The Salt Marsh at Marshlands Conservancy is one of the largest remaining salt marsh mud flats along Long Island Sound in Westchester County. Located along the Atlantic migratory bird flyway, this area is a great birdwatching location; over 230 species have been sighted there. Visitors to Marshlands Conservancy can participate in nature studies or just enjoy the forest, meadow, salt marsh, and shore.

Learn More!


Special thanks to John Baker, Director of Conservation and Ken Uhle, Landscape Architect for Westchester County Department of Parks, Recreation, and Conservation for assistance in putting this list together.

A Look Into Our Past – “Ward Pound Ridge Reservation gets Biodiversity Preserves”

This is the seventh installment of our “A Look into Our Past” Series, honoring the past five decades of environmental work in Westchester County. This series revisits some of our best accomplishments by featuring past articles from our original publication “Westchester Environment.” 


“Westchester Environment” – Vol. 97 No. 3 – March & April 1997

4059_001(1)Ward Pound Ridge Reservation gets Biodiversity Preserves

By Gudrun LeLash, FCWC Executive Director 1997

For several years FCWC studied how to protect biodiversity and habitat in Westchester. It received funds for computer hard and software for data gathering and public education through the good offices of State Assemblyman Richard Brodsky. Preexisting and new data were collected.

In 1994, under the leadership of Michael Klemens, herpetologist at the Wildlife Conservation Society, a cooperative effort among the Westchester County Parks and Planning Departments, WCS and FCWC began in county parks – land already protected and accessible to us. Since it is public land, we felt we might be able to influence the management and protection of sensitive natural areas.

After three years of field study, two areas of Ward Pound Ridge Reservation, nearly 1,500 acres, were declared Biodiversity Preserves by the Parks Board. The land was deemed of significant value, and biodiversity protection will be a major consideration in future plans for the park. Although not as strongly worded as we would have liked, it is, however, a beginning in the effort to secure the species and habitat diversity.

Our efforts notwithstanding, safeguarding Westchester’s natural resources will still depend on interested public citizens 50 or 100 years hence. If the Reservation were developed outside the Biodiversity Preserves, these protected areas would be at risk. For that matter, if the rural neighborhood bordering the Reservation were paved up to its boundary, the preserves would be jeopardized.

As they say, in this democracy, educated citizens and eternal vigilance are vital. What we have achieved, however, is a heightened sense of awareness about the species and habitats that exist within Ward Pound Ridge Reservation and elsewhere in our region.

A Look Into Our Past – Westchester Environment, “Farmland in Westchester?”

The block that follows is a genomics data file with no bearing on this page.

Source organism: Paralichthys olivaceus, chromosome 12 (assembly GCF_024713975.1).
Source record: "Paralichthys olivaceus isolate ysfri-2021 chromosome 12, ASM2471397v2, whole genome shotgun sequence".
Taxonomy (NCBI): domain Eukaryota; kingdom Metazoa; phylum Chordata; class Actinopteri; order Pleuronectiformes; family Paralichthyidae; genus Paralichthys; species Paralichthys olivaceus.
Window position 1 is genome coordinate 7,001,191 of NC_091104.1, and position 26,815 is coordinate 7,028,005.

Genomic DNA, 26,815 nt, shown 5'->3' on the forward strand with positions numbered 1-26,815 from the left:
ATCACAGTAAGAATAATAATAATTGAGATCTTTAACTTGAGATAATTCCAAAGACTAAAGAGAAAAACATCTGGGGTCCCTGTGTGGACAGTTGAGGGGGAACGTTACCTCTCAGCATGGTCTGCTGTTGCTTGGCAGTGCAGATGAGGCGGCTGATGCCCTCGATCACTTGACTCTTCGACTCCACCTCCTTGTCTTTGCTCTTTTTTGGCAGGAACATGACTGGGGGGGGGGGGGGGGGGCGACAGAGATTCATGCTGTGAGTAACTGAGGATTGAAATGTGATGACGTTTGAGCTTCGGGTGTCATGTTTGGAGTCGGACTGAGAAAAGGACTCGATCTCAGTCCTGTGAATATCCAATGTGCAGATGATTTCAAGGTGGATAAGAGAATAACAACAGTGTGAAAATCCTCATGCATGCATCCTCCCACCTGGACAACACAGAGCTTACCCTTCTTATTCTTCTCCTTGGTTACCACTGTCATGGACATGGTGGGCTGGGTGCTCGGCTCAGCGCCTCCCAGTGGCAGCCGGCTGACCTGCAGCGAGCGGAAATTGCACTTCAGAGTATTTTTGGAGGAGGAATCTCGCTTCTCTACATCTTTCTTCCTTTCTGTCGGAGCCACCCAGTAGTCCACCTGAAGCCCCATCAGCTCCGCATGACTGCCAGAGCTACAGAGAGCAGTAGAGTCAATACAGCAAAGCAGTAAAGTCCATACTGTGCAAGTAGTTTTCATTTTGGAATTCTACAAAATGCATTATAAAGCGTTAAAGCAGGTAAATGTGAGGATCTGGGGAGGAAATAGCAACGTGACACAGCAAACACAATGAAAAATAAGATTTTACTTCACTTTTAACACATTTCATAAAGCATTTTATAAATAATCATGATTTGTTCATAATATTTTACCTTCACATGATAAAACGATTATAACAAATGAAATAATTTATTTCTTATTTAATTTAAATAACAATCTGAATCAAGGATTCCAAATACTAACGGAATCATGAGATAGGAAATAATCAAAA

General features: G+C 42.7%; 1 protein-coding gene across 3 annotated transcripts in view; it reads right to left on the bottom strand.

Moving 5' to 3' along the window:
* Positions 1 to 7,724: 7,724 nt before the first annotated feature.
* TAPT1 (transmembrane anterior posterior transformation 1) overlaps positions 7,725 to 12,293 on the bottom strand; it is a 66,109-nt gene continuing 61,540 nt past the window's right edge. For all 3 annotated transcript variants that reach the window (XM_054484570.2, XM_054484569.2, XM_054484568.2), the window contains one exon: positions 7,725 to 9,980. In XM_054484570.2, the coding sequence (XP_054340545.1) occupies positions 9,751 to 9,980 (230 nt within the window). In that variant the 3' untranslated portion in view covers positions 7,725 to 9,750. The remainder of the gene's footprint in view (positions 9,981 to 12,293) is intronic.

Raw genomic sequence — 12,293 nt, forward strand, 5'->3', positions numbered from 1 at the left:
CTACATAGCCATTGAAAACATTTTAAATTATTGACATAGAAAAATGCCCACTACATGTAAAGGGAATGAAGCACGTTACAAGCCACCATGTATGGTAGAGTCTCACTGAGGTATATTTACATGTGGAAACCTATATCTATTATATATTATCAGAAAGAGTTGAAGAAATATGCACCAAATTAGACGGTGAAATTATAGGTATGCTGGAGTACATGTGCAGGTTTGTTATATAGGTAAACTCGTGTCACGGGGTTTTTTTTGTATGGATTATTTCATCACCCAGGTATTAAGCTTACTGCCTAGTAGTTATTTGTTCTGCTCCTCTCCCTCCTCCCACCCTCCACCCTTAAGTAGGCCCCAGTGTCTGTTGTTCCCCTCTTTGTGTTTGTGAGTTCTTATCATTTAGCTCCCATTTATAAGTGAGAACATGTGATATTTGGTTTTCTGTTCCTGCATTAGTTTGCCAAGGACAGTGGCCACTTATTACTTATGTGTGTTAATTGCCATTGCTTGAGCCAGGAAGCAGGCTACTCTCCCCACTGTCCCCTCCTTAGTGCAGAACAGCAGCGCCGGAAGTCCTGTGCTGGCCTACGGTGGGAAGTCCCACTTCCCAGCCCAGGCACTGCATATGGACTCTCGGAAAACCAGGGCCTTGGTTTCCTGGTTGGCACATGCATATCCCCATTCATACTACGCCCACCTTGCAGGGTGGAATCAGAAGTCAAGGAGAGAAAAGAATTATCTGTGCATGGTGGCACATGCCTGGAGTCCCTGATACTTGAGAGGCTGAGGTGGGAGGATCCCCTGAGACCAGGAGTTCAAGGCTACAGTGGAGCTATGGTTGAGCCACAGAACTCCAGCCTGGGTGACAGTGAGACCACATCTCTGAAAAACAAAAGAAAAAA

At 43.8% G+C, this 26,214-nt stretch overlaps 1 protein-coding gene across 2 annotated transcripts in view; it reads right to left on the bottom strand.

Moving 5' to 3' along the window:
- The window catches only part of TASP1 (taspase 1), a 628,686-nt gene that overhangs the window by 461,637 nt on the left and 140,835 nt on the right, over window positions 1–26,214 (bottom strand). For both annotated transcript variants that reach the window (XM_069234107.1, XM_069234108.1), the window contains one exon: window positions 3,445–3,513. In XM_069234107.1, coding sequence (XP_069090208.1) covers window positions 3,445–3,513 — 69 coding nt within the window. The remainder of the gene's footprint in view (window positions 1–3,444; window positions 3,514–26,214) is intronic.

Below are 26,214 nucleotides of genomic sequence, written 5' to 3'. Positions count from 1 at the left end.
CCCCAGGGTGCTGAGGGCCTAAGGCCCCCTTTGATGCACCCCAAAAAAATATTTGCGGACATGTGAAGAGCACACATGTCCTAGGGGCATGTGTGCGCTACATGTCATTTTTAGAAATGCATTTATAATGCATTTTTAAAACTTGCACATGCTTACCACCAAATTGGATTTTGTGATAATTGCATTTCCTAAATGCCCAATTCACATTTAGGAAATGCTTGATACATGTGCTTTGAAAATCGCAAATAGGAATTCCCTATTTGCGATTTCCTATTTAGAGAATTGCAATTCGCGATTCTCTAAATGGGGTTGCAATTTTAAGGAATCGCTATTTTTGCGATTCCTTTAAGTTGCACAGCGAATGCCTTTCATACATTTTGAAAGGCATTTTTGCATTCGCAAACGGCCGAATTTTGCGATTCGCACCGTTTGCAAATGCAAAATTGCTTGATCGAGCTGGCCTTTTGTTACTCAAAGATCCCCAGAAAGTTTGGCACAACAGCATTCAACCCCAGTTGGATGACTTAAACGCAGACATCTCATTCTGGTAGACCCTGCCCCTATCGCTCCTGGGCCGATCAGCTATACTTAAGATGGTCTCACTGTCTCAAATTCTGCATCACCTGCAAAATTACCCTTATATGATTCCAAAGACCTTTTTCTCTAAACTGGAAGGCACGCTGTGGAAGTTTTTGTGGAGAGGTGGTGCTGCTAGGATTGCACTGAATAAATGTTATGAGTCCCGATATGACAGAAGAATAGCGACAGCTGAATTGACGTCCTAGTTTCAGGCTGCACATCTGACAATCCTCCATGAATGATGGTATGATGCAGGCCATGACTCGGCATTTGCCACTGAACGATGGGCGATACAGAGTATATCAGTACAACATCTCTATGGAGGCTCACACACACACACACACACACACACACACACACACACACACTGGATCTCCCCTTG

This is the sixth installment of our “A Look into Our Past” Series, honoring the past five decades of environmental work in Westchester County. This series revisits some of our best accomplishments by featuring past articles from our original publication “Westchester Environment.” 

In this post we would like to highlight the importance of farmland in Westchester County, as per our theme for this month’s E-News. This article, written by Gudrun “Goodie” LeLash our then Executive Director, cites the need to preserve a local farm on the Cortlandt/Yorktown border called Hemlock Hill Farm and owned by the DeMaria family. The call to action was a success and today Hemlock Hill Farm is able to provide its community with farm-fresh products. Visit their website at http://www.hemlockhillfarm.com.


“Westchester Environment” – Vol. 96 No. 2 – March & April 1996

Farmland in Westchester?

By Gudrun LeLash, FCWC Executive Director 1996

FullSizeRender

It may be hard to believe, but vestiges of the county’s rural heritage still exist. However, one of Westchester’s few remaining farms is threatened with foreclosure, and New York City may be the only entity that can preserve it.

The DeMaria Farm, “Hemlock Hill,” situated on a scenic hilltop straddling the Cortlandt/Yorktown border, is in grave jeopardy. With the help of Westchester Land Trust a conservation plan has been proposed to the owners, the mortgage holders and the NYC Department of Environmental Protection. It would involve DEP acquisition of the land through its watershed protection program. The DeMarias would use the proceeds for settling outstanding debts and as working capital for the farm.

About half the farm’s roughly 120 acres is in active agricultural use. The rest is wooded buildable land, although some areas are steep, rocky or wet. The land drains into Hunter Brook which runs directly into nearby Croton Reservoir. The farm is one of just a few large parcels comprising the Hunter Brook drainage area and has been a top property conservation site for over 20 years. Efforts to develop a greenway along Hunter Brook are being renewed by the Westchester Land Trust.

It is urgent that the DEP make a commitment soon since foreclosure would result in a Sheriff’s sale of the farm and eviction of the DeMarias within the next couple months. If the lenders gain title to the farm, it will undoubtedly be developed. Time is of the essence.

The DEP has visited the DeMaria Farm but has not committed to its protection. However, County Executive O’Rourke has urged the DEP to pursue acquisition of the land’s development rights. The Watershed Agricultural Council, set up as a watershed farm assistance bureau, funded by the DEP and Cornell, has shown interest in helping the DeMarias develop a watershed-sensitive farm plan that also makes financial sense.

This would be a wonderful opportunity to save a farm, create a greenbelt and demonstrate environmentally sound farming.